This year, 2020, has become the year of the corona virus pandemic. It is bad already and no one knows yet how much worse it is going to get. To so many people it has meant spending time confined at home, so if ever there was a time to appreciate one’s garden, this would be it and I certainly am.
However, staying at home hasn’t meant spending more time in the garden than usual. Taking care of work and children at the same time takes plenty of energy and with the pandemic hovering in the background, working the garden doesn’t get much attention. Still, the basic work that must be done is getting done.
Among the yearly spring activities is the pruning of trees. Especially our apple espalier and willow are important milestones every year because they must be done in winter or early spring, and are therefore very dependent on the weather being at least reasonable. Then we have fruit trees and bushes, and especially the fruit trees – apple, quince and crabapple – have been challenges. Not because they are intrinsically difficult – I don’t believe they are – but because I have been uncertain about how to prune them, and doing something year after year without really feeling confident about what you do, doesn’t yield satisfactory results (aesthetically, that is: fruit yield from the trees is not bad, actually, except for last year 2019 when frost in May ruined the fruit production across the entire country). And even the aesthetics I am not so sure of – it may just be that my vision of what the trees should look like didn’t match up with the reality in my garden.
But what do I actually know about the shape of young apple trees? Not much, so Youtube to the rescue. Because, of course there are videos showing apple trees, showing apple trees before pruning and after pruning and showing apple trees in the process of being pruned. Some videos also have people talking about pruning without trees. Fascinating stuff and very instructive. I was relieved to discover that pruning is not an exact science that I just don’t or can’t understand. There are general rules: get rid of water sprouts and growth follows the nearest bud; but apart from that, I see that people approach this in very different ways, so I came away with the beginnings of confidence and an idea of how to approach the task with my own trees. “Slow, but Fearless” turned out to work for me: Slow, because taking one branch at a time allows me to evaluate the result of each cut, so I stretched the pruning out over 3-4 days, shaping each tree along the way. Fearless, because some major branches had to go away before the trees were aesthetically pleasing. For example, on one crabapple tree I actually removed the central stem above a certain height. The tree is one of a pair and one tree was always bigger than the other. That, is, not any more and it looks so good. Now I look forward to see the trees row this season and doing adjustment pruning next year.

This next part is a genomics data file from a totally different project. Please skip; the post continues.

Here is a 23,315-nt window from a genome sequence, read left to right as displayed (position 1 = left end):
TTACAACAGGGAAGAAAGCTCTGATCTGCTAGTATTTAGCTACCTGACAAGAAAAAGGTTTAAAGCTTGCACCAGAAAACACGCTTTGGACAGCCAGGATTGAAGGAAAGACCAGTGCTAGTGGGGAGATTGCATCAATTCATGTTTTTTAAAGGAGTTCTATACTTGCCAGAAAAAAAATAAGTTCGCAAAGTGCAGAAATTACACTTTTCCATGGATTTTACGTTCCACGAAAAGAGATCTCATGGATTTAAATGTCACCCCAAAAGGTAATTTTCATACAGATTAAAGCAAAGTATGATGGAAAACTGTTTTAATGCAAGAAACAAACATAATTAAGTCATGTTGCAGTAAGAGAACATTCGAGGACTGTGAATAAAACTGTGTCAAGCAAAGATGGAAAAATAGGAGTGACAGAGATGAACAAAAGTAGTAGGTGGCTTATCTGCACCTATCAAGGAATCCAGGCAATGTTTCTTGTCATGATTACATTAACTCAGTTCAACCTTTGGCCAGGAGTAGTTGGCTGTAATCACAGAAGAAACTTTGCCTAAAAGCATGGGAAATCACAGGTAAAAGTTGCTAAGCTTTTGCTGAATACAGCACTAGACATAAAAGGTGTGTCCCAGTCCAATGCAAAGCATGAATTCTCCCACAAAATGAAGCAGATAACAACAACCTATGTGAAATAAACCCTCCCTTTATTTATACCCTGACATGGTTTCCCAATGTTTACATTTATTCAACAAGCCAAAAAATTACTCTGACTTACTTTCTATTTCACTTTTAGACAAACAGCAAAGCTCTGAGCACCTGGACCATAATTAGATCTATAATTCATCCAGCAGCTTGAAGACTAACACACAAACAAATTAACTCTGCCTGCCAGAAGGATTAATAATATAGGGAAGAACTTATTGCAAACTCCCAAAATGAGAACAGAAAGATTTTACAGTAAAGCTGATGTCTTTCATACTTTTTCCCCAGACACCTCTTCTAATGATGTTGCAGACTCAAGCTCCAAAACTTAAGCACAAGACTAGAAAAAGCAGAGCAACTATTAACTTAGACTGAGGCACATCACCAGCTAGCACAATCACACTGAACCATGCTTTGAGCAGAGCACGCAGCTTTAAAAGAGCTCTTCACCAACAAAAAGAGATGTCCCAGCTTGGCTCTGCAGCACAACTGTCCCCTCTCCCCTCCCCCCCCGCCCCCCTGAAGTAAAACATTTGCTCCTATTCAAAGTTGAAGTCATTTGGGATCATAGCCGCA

Also part of the yearly cycle is preparing plants for the greenhouse. This year we once more bought seeds from Simpson’s Seeds, and the seeds were sown on Mar 6 (chilies) and Apr 7 (tomatoes and cucumbers)
This is pretty much the same as our 2018 dates. An overview of past sowing dates:
|2020||Mar 6||Apr 7|
|2019||Mar 10||Apr 13|
|2018||Feb 24||Apr 7|
|2017||Mar 20||Apr 9|
|2016||Feb 22||Mar 27|
|2014||Mar 2||Mar 2|
|2012||Mar 17||Apr 1|
|2011||No sowing, on vacation|
|2010||Feb 28||Mar 21|
Key events in the garden (2020)
- Apr 27: Repotted tomatoes, keeping 3-5 of each
- Apr 9: Repotted the chilies, keeping 3 of each (5 different ones – the Jamaican Hot didn’t sprout); also sowed cucumber
- Apr 7: Sowed tomatoes – cultivars as follows:
- Bloody Butcher
- Indigo Cherry Drops
- Black Russian
- Mar 28: First mowing of the lawn
- Mar 21: Pruned roses
- Mar 8: Pruned the willow tree
- Mar 6: Chilies sown:
- Goat Horn
- Lemon Drop
- Cayenne Long Slim
- Hungarian Black (2018 seeds)
- Jamaican Hot (seeds from a jar of dried chilies from 2018)
Garden trash is piling up during the closure of recycling stations.